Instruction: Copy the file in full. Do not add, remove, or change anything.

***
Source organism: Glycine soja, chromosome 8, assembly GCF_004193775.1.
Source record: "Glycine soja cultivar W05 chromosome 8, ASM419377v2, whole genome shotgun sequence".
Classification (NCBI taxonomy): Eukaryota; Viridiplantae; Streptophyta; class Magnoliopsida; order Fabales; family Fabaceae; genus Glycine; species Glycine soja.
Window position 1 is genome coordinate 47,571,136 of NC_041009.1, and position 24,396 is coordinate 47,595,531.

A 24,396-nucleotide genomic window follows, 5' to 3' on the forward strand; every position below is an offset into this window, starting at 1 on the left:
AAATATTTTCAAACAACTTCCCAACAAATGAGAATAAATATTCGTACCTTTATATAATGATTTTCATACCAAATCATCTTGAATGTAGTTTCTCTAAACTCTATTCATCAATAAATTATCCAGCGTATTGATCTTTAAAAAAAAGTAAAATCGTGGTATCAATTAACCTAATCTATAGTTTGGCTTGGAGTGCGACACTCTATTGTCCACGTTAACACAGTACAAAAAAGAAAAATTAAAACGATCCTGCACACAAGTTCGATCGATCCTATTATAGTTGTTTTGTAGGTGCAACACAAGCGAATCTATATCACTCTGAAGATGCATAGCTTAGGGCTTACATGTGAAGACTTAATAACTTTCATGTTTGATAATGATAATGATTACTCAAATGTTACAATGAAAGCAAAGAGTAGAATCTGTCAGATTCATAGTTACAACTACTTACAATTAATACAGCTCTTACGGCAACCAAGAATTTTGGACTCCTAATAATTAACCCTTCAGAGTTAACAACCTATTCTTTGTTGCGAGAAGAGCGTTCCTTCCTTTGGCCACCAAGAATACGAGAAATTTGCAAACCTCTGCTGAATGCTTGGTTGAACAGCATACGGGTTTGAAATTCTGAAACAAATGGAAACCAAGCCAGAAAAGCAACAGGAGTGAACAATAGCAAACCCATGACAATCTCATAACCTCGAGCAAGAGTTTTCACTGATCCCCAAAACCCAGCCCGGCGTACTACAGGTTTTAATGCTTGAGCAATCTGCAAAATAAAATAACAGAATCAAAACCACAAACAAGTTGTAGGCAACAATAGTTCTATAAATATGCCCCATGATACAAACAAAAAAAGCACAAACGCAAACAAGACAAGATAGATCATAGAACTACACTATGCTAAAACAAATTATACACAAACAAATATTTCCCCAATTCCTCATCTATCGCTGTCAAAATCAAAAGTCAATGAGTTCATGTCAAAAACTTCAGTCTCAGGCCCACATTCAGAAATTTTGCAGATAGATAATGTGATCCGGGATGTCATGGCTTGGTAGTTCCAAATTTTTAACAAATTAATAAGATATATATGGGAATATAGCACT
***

Source organism: Glycine soja, chromosome 8, assembly GCF_004193775.1.
Source record: "Glycine soja cultivar W05 chromosome 8, ASM419377v2, whole genome shotgun sequence".
Classification (NCBI taxonomy): Eukaryota; Viridiplantae; Streptophyta; class Magnoliopsida; order Fabales; family Fabaceae; genus Glycine; species Glycine soja.
Window position 1 is genome coordinate 47,571,136 of NC_041009.1, and position 24,396 is coordinate 47,595,531.

A 24,396-nucleotide genomic window follows, 5' to 3' on the forward strand; every position below is an offset into this window, starting at 1 on the left:
AAATATTTTCAAACAACTTCCCAACAAATGAGAATAAATATTCGTACCTTTATATAATGATTTTCATACCAAATCATCTTGAATGTAGTTTCTCTAAACTCTATTCATCAATAAATTATCCAGCGTATTGATCTTTAAAAAAAAGTAAAATCGTGGTATCAATTAACCTAATCTATAGTTTGGCTTGGAGTGCGACACTCTATTGTCCACGTTAACACAGTACAAAAAAGAAAAATTAAAACGATCCTGCACACAAGTTCGATCGATCCTATTATAGTTGTTTTGTAGGTGCAACACAAGCGAATCTATATCACTCTGAAGATGCATAGCTTAGGGCTTACATGTGAAGACTTAATAACTTTCATGTTTGATAATGATAATGATTACTCAAATGTTACAATGAAAGCAAAGAGTAGAATCTGTCAGATTCATAGTTACAACTACTTACAATTAATACAGCTCTTACGGCAACCAAGAATTTTGGACTCCTAATAATTAACCCTTCAGAGTTAACAACCTATTCTTTGTTGCGAGAAGAGCGTTCCTTCCTTTGGCCACCAAGAATACGAGAAATTTGCAAACCTCTGCTGAATGCTTGGTTGAACAGCATACGGGTTTGAAATTCTGAAACAAATGGAAACCAAGCCAGAAAAGCAACAGGAGTGAACAATAGCAAACCCATGACAATCTCATAACCTCGAGCAAGAGTTTTCACTGATCCCCAAAACCCAGCCCGGCGTACTACAGGTTTTAATGCTTGAGCAATCTGCAAAATAAAATAACAGAATCAAAACCACAAACAAGTTGTAGGCAACAATAGTTCTATAAATATGCCCCATGATACAAACAAAAAAAGCACAAACGCAAACAAGACAAGATAGATCATAGAACTACACTATGCTAAAACAAATTATACACAAACAAATATTTCCCCAATTCCTCATCTATCGCTGTCAAAATCAAAAGTCAATGAGTTCATGTCAAAAACTTCAGTCTCAGGCCCACATTCAGAAATTTTGCAGATAGATAATGTGATCCGGGATGTCATGGCTTGGTAGTTCCAAATTTTTAACAAATTAATAAGATATATATGGGAATATAGCACT